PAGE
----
Creating a Fulbright Culture at the University of North Texas: Strategies and Lessons Learned
Dr. Amanda Bennett, Director of Global Partnerships and Engagement and UNT Fulbright Program Adviser and Scholar Liaison (Fulbright Scholar to Japan, 2014)
Dr. Carol Anne Costabile-Heming, Professor of German and UNT Faculty Associate for Fulbright Programs (Fulbright Scholar to Germany, 2002)
“First, a Fulbright culture is something that is constantly evolving and requires consistent attention. Second, developing institutional policies and guidelines to support Fulbright is a lengthy process. It is important to have support from key institutional leaders during this process. Third, it is absolutely necessary to create strong partnerships across your campus from the President and Provost to the international office and faculty success office to your university’s marketing and news teams.”
In March 2022, the University of North Texas (UNT) organized its first Fulbright Faculty Recognition Ceremony. Attended by Athena Fulay—Fulbright Scholar Program Outreach and Recruitment Manager—and UNT administrators and recipients across all award types, the ceremony provided an opportunity for UNT’s Fulbright community to meet one another and share their Fulbright experiences. The Interim Provost and Vice President told a story about how his Fulbright Scholar award to Uganda early in his career impacted his career, the Vice Provost and Dean of International Affairs talked about her Fulbright-Hays to Turkey, and the Vice Provost for Faculty Success highlighted her recent Fulbright Specialist award to Scotland.
The ceremony was a key component of UNT’s new initiative to create a Fulbright culture. Despite a more than 70-year history with Fulbright and consistently having faculty and students receive awards, a Fulbright culture at UNT was lacking. In 2021, UNT created a Faculty Associate for Fulbright Programs position to support UNT’s Fulbright Scholar Liaison in expanding promotion and marketing and enhancing application guidance and support. As part of UNT’s promotion and marketing, we created the first Fulbright Faculty Week.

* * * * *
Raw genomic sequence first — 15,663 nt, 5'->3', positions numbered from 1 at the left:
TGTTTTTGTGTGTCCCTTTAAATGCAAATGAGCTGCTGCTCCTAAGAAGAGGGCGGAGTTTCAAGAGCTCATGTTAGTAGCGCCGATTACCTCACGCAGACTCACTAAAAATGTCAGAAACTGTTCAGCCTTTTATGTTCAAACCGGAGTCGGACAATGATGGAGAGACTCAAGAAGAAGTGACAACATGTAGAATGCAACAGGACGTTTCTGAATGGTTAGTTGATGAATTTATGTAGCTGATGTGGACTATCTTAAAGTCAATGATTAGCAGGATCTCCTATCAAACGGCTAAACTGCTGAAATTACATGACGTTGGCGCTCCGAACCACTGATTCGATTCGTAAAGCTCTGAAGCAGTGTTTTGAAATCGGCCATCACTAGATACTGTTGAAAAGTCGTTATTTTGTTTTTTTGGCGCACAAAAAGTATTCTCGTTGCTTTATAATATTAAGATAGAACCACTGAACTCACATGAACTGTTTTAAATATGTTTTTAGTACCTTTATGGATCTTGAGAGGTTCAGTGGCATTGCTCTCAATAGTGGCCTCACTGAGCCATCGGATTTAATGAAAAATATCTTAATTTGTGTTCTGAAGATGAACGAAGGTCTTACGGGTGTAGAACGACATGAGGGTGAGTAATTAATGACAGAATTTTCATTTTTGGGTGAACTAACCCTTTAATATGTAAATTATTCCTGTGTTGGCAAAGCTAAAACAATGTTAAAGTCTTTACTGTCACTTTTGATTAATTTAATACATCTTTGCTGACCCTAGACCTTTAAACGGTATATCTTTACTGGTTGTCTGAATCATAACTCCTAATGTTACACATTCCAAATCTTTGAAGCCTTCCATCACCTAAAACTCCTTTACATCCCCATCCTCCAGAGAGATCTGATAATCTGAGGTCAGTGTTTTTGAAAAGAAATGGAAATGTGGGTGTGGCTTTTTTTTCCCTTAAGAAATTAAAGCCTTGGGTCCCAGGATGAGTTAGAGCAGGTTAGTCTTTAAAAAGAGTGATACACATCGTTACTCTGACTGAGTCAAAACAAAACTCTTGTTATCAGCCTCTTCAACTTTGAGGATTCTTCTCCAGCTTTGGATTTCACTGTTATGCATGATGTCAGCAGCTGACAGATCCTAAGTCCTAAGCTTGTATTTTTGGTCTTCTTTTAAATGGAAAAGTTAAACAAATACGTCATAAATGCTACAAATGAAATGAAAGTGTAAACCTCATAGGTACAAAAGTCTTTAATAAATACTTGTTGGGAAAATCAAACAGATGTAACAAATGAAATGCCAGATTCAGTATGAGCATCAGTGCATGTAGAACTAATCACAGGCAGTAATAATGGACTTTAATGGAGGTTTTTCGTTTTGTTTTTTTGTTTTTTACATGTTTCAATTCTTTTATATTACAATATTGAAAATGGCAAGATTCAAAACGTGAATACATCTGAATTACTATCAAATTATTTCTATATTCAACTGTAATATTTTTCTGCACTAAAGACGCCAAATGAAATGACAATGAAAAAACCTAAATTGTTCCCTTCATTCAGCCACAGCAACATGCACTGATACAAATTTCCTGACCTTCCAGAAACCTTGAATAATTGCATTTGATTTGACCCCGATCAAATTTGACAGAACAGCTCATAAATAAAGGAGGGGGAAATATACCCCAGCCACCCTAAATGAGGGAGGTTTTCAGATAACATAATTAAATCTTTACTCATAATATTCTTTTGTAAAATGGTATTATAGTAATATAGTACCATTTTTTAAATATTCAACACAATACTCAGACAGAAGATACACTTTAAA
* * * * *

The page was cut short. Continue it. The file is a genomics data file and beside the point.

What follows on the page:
Events included the Fulbright Recognition Ceremony, in-person workshops offered by Fulbright’s Scholar Program Outreach and Recruitment Manager, a virtual workshop about the Fulbright Specialist Program offered by World Learning, and a workshop with UNT’s Scholar Liaison and Faculty Associate for Fulbright Programs.
As UNT launched its initiative to create a Fulbright culture, three key challenges emerged. The first challenge was identifying Fulbright supporters on campus. While it is easy enough to find information about our faculty who received a scholar or specialist award during their tenure at UNT, it is much more difficult to identify faculty who received a Fulbright award before their affiliation at UNT. We collaborated with Academic Affairs to gather data from the faculty information system and conducted online searches to identify additional faculty. Although we did not capture every single Fulbrighter at UNT, we did identify some additional Fulbrighters on campus. This data will be used to create an interactive dashboard highlighting UNT’s Fulbrighters.
Another challenge is addressing how Fulbright awards align with university policies surrounding leave and compensation. Currently, faculty are encouraged to align their faculty development leave with Fulbright. However, this is contingent on the timing of faculty development leave and a Fulbright award aligning. It also limits the potential applicant pool since faculty can only request development leave at certain times in their academic careers. UNT is exploring the possibility of creating guidelines about leave and compensation for faculty who receive prestigious fellowships like Fulbright.
The final challenge is one of resources in the form of time. While the collaboration between UNT’s Fulbright Scholar Liaison and Faculty Associate for Fulbright Programs has expanded marketing and promotion and application support, they still have to prioritize initiatives as they develop UNT’s Fulbright culture.
Despite the challenges we have experienced, we have learned several things. First, a Fulbright culture is something that is constantly evolving and requires consistent attention. Second, developing institutional policies and guidelines to support Fulbright is a lengthy process. It is important to have support from key institutional leaders during this process. Third, it is absolutely necessary to create strong partnerships across your campus from the President and Provost to the international office and faculty success office to your university’s marketing and news teams. Building a Fulbright culture at your university requires multiple stakeholders across various units. Finally, leverage the Fulbrighters on your campus for promotion and outreach, especially any institutional leaders who have participated in a Fulbright program. These individuals are your best resources as they know first-hand how impactful a Fulbright experience is on an individual’s global perspectives and career advancement.